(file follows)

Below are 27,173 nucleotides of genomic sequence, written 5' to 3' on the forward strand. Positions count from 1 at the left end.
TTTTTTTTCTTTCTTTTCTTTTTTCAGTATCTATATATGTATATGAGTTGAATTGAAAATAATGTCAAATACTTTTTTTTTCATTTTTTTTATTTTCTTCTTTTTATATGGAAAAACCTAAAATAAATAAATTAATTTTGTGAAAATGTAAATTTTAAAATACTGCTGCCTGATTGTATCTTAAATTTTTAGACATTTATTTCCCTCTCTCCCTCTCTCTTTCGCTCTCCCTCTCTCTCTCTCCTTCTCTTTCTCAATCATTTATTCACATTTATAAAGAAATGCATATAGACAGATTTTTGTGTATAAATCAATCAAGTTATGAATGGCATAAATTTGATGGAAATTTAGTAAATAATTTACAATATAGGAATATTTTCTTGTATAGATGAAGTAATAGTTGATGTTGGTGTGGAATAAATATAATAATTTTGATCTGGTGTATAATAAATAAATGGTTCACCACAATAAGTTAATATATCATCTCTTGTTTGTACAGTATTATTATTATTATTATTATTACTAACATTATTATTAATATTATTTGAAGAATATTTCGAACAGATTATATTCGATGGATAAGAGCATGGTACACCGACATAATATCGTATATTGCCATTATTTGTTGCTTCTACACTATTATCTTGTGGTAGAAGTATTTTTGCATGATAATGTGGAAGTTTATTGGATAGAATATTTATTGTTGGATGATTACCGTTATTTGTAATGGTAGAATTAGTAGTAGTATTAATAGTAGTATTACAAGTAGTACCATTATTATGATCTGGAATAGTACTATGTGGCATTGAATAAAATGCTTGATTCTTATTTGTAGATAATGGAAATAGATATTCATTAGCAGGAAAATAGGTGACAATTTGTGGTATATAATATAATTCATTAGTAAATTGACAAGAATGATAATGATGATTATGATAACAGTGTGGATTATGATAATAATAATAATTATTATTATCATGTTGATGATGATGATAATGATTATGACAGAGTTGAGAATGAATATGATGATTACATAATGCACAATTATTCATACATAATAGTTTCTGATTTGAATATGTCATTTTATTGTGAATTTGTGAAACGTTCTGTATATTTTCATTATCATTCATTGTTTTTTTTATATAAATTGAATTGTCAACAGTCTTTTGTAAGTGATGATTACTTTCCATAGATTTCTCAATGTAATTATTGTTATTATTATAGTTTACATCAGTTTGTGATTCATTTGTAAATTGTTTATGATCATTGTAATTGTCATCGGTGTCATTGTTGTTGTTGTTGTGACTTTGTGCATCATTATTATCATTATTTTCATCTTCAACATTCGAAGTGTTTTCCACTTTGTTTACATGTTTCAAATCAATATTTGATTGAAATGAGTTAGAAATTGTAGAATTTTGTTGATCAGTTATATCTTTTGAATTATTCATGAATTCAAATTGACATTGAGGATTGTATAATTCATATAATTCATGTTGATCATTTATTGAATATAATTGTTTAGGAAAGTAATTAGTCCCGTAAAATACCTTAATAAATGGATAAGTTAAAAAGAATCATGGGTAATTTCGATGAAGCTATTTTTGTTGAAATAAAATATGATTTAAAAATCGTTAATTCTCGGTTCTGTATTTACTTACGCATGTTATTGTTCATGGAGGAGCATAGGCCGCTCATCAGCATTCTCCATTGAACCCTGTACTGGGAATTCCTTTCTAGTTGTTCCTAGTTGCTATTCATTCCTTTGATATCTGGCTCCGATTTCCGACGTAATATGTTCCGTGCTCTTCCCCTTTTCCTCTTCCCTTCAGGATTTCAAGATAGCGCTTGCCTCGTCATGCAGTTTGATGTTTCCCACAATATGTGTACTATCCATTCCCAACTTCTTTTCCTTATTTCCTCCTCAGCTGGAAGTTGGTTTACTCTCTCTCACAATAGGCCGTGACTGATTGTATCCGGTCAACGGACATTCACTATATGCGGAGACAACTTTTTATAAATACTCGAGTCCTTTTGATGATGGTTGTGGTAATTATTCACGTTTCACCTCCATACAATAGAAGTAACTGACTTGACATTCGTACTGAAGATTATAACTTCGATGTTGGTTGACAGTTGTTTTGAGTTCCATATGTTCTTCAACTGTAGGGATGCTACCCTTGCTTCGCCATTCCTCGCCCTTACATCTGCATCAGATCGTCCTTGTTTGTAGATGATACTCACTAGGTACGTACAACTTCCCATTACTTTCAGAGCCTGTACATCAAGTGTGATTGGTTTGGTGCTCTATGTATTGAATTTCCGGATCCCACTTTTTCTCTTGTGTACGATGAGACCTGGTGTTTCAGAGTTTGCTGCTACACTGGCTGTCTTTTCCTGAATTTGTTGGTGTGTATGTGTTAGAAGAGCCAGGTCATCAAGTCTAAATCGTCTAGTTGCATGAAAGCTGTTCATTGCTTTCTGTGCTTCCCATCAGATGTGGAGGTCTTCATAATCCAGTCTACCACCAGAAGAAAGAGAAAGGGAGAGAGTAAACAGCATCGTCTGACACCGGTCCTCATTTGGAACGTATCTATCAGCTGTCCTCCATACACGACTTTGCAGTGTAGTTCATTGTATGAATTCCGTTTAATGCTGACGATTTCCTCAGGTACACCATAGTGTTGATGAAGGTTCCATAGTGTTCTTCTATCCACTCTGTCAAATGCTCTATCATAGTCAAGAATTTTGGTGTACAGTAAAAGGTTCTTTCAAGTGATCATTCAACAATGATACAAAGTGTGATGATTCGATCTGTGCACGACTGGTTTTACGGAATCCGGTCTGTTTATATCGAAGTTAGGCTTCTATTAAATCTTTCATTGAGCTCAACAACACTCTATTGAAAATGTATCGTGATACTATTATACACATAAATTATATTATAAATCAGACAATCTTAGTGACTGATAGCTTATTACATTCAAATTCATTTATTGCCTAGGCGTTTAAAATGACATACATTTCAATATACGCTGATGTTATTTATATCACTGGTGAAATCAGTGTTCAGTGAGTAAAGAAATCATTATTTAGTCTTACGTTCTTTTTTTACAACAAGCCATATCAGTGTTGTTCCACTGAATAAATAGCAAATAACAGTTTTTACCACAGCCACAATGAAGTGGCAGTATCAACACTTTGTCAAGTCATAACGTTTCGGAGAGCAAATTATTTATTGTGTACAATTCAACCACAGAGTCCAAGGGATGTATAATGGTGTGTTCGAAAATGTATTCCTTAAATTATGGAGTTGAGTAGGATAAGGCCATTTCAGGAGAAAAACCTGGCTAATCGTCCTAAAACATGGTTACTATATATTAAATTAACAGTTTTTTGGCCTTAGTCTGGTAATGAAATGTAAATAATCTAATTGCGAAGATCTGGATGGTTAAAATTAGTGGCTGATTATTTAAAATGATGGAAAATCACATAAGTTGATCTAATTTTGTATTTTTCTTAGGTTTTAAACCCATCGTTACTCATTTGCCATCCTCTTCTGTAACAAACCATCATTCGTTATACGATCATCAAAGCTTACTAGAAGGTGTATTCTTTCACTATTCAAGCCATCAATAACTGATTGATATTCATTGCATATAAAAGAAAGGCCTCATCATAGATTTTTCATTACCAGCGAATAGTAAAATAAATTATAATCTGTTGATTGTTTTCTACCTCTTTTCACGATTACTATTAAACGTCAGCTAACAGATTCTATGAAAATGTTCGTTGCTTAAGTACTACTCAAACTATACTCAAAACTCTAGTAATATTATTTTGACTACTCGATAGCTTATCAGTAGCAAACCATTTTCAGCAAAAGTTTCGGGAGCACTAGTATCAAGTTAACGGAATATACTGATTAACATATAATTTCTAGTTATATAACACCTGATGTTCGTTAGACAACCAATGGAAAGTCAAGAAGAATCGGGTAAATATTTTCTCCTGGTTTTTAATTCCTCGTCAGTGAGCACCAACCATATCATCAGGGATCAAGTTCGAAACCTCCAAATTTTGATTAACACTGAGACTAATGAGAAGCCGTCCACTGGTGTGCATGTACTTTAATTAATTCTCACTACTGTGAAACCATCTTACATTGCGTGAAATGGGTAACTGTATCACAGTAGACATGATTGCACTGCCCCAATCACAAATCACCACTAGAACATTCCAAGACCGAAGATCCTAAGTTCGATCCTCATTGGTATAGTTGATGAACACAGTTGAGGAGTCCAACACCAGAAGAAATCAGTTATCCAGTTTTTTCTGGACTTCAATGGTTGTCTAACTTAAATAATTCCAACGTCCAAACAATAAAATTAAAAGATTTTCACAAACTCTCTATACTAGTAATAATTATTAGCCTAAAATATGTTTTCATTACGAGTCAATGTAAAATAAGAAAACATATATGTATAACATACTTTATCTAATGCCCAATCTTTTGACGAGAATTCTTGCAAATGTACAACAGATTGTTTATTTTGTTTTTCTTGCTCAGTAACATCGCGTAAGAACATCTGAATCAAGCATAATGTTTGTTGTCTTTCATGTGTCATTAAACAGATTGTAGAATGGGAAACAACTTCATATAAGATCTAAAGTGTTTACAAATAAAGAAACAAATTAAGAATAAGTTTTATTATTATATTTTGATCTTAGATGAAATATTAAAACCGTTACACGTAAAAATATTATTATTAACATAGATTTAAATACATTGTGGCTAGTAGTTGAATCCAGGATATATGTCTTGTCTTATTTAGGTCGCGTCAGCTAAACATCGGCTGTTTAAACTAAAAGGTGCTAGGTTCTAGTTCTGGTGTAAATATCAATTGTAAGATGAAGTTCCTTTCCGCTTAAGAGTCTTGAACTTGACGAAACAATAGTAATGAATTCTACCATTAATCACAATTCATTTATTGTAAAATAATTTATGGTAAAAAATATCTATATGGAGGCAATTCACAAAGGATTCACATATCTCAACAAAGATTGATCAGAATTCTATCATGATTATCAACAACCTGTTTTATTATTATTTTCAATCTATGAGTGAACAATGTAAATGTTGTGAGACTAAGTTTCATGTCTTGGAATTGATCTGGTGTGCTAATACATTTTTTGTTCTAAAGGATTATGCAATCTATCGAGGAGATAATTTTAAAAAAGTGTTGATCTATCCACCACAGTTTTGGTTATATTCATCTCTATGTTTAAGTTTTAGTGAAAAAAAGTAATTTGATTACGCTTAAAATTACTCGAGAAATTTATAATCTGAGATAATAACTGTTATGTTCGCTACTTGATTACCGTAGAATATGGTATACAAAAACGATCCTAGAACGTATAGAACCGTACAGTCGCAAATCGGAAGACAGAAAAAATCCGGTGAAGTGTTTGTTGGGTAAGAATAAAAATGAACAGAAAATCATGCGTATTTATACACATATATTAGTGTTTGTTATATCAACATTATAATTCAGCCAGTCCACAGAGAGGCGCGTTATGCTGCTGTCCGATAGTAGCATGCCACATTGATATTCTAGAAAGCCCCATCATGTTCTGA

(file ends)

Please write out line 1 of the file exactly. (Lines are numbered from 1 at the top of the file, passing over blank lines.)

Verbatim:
Below are 27,173 nucleotides of genomic sequence, written 5' to 3' on the forward strand. Positions count from 1 at the left end.